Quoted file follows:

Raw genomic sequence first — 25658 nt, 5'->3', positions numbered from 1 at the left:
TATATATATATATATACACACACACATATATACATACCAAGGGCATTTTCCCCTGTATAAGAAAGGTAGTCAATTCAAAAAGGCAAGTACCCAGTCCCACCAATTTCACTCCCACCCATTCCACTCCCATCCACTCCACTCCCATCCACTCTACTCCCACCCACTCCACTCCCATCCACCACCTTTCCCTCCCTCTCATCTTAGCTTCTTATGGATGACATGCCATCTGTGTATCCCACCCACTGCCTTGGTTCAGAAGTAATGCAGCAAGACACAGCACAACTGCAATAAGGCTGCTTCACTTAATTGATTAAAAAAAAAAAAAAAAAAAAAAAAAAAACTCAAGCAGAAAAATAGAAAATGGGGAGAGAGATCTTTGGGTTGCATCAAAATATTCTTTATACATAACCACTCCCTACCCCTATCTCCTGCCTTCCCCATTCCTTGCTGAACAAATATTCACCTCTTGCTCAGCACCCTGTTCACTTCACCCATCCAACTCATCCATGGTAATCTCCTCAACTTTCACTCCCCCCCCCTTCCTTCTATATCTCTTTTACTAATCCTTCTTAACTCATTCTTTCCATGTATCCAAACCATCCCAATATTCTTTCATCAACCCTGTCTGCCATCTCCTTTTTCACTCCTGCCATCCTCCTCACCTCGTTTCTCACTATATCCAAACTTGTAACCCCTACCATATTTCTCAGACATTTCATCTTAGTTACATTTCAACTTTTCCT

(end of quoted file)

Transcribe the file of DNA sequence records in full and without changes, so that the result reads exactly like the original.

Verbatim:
Raw genomic sequence first — 25658 nt, 5'->3', positions numbered from 1 at the left:
TATATATATATATATACACACACACATATATACATACCAAGGGCATTTTCCCCTGTATAAGAAAGGTAGTCAATTCAAAAAGGCAAGTACCCAGTCCCACCAATTTCACTCCCACCCATTCCACTCCCATCCACTCCACTCCCATCCACTCTACTCCCACCCACTCCACTCCCATCCACCACCTTTCCCTCCCTCTCATCTTAGCTTCTTATGGATGACATGCCATCTGTGTATCCCACCCACTGCCTTGGTTCAGAAGTAATGCAGCAAGACACAGCACAACTGCAATAAGGCTGCTTCACTTAATTGATTAAAAAAAAAAAAAAAAAAAAAAAAAAAACTCAAGCAGAAAAATAGAAAATGGGGAGAGAGATCTTTGGGTTGCATCAAAATATTCTTTATACATAACCACTCCCTACCCCTATCTCCTGCCTTCCCCATTCCTTGCTGAACAAATATTCACCTCTTGCTCAGCACCCTGTTCACTTCACCCATCCAACTCATCCATGGTAATCTCCTCAACTTTCACTCCCCCCCCCTTCCTTCTATATCTCTTTTACTAATCCTTCTTAACTCATTCTTTCCATGTATCCAAACCATCCCAATATTCTTTCATCAACCCTGTCTGCCATCTCCTTTTTCACTCCTGCCATCCTCCTCACCTCGTTTCTCACTATATCCAAACTTGTAACCCCTACCATATTTCTCAGACATTTCATCTTAGTTACATTTCAACTTTTCCT